In a cooperative, all of us are responsible for everything.
J. M. Arizmendiarieta. Reflections. p.63

Karol Wojtyła

I owe Wojtyla a lot. It would be difficult to enumerate it all. This is why I will just enumerate four most important inspirations: First of all the view of participation, not as a value, but as an indispensable element of human dignity. Second, the concept of a person as a potential that evolves through transcendence in moments when the persona acts and not when something happens to him or her. Third, emancipating the scientific importance of individual experience, which should be at the very beginning of our reflection. Fourth, the unity of body and spirit which constitute the wholeness of the person. These four inspirations are enough to spark a scientific revolution.

It is a pity his philosophical work is practically unknown in English. Here is a link to a controversial English translation of his most important work: The Acting Person in English. 

Good book about his philosophy - Kupczak: Destinied for liberty.

The richest selection of his works on-line is here.


Victor Vroom

Victor Vroom is known for his expectancy theory of motivation. The theory is no longer fashionable (yes, science has fashions like clothes) although it could be a great theory to explain many phenomena including unhappiness. But Vroom mainly inspired me by his little known contingency theory of participation. There is hardly any paper I would not quote it. Participation is our inherent human feature like language aquisition, but Vroom goes beyond this and enumerates 11 factors that help us develop this function.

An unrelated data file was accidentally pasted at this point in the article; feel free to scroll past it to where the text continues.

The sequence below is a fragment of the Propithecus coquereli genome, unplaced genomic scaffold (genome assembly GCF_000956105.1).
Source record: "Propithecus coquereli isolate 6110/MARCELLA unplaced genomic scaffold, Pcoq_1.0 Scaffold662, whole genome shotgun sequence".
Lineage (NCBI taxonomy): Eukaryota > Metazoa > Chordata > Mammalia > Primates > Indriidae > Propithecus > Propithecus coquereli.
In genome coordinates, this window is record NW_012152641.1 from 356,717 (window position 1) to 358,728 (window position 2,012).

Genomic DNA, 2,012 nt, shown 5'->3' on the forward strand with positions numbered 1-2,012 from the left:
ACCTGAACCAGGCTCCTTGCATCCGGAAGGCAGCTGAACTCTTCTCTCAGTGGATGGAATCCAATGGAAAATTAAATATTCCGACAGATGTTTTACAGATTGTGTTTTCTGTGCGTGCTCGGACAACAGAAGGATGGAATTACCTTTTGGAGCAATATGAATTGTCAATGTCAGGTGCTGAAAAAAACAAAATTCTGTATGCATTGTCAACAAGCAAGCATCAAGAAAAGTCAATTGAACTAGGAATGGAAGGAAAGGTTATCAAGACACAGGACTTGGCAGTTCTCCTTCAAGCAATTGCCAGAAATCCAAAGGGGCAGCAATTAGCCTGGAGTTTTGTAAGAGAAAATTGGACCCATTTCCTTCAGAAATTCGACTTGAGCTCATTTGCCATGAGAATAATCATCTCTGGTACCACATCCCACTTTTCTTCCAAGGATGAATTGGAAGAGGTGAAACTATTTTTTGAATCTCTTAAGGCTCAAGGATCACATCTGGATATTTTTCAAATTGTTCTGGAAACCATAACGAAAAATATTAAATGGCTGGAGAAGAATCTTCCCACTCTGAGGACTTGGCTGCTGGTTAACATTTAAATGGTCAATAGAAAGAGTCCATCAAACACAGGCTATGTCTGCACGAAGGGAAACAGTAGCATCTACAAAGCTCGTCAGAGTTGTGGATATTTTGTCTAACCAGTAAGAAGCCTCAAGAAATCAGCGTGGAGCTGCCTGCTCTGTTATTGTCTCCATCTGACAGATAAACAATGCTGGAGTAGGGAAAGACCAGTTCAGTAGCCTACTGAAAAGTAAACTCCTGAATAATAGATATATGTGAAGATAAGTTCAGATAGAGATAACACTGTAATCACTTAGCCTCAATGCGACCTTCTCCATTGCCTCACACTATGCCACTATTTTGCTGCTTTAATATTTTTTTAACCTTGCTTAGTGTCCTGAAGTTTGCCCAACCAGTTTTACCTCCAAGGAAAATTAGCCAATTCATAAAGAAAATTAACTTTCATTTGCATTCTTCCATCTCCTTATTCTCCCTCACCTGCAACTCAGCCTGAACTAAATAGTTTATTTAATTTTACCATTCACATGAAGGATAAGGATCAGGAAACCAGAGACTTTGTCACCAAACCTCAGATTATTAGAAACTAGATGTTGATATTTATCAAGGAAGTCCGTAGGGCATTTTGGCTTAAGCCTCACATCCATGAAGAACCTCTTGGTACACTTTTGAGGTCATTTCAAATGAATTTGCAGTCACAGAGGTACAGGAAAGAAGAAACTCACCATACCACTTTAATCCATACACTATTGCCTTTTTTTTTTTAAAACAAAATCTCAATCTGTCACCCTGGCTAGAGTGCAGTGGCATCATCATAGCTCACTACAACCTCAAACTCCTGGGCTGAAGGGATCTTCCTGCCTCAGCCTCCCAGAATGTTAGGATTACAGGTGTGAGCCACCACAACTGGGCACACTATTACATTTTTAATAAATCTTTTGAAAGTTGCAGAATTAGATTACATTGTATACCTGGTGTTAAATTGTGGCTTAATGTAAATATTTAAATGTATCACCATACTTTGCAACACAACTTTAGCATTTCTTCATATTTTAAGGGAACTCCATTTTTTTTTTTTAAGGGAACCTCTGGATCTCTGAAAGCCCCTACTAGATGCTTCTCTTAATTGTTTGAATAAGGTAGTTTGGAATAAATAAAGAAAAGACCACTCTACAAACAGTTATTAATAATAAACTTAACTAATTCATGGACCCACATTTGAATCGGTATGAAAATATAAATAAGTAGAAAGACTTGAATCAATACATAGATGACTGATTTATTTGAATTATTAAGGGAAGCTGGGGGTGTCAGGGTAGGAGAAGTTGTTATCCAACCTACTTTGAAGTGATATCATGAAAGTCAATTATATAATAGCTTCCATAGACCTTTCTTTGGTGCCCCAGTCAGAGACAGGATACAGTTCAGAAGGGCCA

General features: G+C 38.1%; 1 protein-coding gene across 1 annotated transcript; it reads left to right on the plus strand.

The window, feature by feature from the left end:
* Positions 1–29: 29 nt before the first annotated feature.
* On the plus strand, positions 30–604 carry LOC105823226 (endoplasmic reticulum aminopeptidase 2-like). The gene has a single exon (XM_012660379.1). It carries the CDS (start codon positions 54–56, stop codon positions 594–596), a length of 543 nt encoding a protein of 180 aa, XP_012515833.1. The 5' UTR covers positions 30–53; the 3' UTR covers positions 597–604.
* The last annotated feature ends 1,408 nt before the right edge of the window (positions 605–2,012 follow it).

His paper "Educating managers for decision making and leadership" is one of the most recent one on the topic. 





John Heron

I have got two main inspirations from John Heron. First, in the study of the human condition we should collaborate with people not as subjects but as researchers. Making research with and not on the people revolutionized my research thinking. The second inspiration is in fact confirmation of Wojtyla's quest for the study of experience. From those two ideas, all the co-operative inquiry research paradigm evolves. 

Book archive of John Heron can be found here.